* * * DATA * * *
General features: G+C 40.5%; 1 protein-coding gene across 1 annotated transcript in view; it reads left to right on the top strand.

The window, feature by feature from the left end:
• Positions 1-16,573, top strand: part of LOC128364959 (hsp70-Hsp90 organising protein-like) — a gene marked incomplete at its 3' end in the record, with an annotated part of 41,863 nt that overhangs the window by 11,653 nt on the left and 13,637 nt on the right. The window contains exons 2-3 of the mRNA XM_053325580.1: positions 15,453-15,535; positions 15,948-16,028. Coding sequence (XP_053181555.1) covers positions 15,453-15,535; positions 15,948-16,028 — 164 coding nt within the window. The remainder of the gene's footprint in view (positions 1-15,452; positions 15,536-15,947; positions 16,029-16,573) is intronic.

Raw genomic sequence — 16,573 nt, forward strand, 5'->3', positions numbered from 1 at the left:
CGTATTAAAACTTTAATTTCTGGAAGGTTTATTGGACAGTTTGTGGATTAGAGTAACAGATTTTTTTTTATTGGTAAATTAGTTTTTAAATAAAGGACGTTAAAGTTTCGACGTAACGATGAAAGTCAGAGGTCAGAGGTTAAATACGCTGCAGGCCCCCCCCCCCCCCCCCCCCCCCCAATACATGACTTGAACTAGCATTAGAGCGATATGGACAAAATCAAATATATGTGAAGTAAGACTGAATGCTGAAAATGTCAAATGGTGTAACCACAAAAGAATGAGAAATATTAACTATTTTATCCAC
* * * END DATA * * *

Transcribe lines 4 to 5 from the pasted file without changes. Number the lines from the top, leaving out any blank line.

Raw genomic sequence — 16,573 nt, forward strand, 5'->3', positions numbered from 1 at the left:
CGTATTAAAACTTTAATTTCTGGAAGGTTTATTGGACAGTTTGTGGATTAGAGTAACAGATTTTTTTTTATTGGTAAATTAGTTTTTAAATAAAGGACGTTAAAGTTTCGACGTAACGATGAAAGTCAGAGGTCAGAGGTTAAATACGCTGCAGGCCCCCCCCCCCCCCCCCCCCCCCCAATACATGACTTGAACTAGCATTAGAGCGATATGGACAAAATCAAATATATGTGAAGTAAGACTGAATGCTGAAAATGTCAAATGGTGTAACCACAAAAGAATGAGAAATATTAACTATTTTATCCAC